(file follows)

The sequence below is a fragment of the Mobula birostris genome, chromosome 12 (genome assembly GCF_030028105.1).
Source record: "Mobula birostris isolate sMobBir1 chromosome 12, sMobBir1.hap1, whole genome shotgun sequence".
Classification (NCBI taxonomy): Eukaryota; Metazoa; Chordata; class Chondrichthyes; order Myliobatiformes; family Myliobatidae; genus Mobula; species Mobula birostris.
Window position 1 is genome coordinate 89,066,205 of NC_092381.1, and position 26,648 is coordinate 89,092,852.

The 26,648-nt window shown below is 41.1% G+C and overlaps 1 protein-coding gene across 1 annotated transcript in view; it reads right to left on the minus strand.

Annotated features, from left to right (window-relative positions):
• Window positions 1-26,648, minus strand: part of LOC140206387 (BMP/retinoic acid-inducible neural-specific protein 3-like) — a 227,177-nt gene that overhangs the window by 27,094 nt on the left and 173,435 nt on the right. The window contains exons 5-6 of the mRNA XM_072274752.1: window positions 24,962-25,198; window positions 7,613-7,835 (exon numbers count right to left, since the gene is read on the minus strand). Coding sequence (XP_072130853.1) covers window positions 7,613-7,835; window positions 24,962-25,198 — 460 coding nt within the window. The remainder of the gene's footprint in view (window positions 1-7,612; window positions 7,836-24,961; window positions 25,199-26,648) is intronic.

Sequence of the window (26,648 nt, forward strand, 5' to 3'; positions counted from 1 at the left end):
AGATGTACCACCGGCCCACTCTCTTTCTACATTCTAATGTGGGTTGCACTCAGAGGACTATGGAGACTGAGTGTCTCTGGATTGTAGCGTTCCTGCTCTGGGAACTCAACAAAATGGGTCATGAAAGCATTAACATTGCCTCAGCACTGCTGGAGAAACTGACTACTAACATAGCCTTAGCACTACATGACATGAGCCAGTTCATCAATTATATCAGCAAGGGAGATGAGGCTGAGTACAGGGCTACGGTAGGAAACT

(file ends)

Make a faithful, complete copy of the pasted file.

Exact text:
The sequence below is a fragment of the Mobula birostris genome, chromosome 12 (genome assembly GCF_030028105.1).
Source record: "Mobula birostris isolate sMobBir1 chromosome 12, sMobBir1.hap1, whole genome shotgun sequence".
Classification (NCBI taxonomy): Eukaryota; Metazoa; Chordata; class Chondrichthyes; order Myliobatiformes; family Myliobatidae; genus Mobula; species Mobula birostris.
Window position 1 is genome coordinate 89,066,205 of NC_092381.1, and position 26,648 is coordinate 89,092,852.

The 26,648-nt window shown below is 41.1% G+C and overlaps 1 protein-coding gene across 1 annotated transcript in view; it reads right to left on the minus strand.

Annotated features, from left to right (window-relative positions):
• Window positions 1-26,648, minus strand: part of LOC140206387 (BMP/retinoic acid-inducible neural-specific protein 3-like) — a 227,177-nt gene that overhangs the window by 27,094 nt on the left and 173,435 nt on the right. The window contains exons 5-6 of the mRNA XM_072274752.1: window positions 24,962-25,198; window positions 7,613-7,835 (exon numbers count right to left, since the gene is read on the minus strand). Coding sequence (XP_072130853.1) covers window positions 7,613-7,835; window positions 24,962-25,198 — 460 coding nt within the window. The remainder of the gene's footprint in view (window positions 1-7,612; window positions 7,836-24,961; window positions 25,199-26,648) is intronic.

Sequence of the window (26,648 nt, forward strand, 5' to 3'; positions counted from 1 at the left end):
AGATGTACCACCGGCCCACTCTCTTTCTACATTCTAATGTGGGTTGCACTCAGAGGACTATGGAGACTGAGTGTCTCTGGATTGTAGCGTTCCTGCTCTGGGAACTCAACAAAATGGGTCATGAAAGCATTAACATTGCCTCAGCACTGCTGGAGAAACTGACTACTAACATAGCCTTAGCACTACATGACATGAGCCAGTTCATCAATTATATCAGCAAGGGAGATGAGGCTGAGTACAGGGCTACGGTAGGAAACT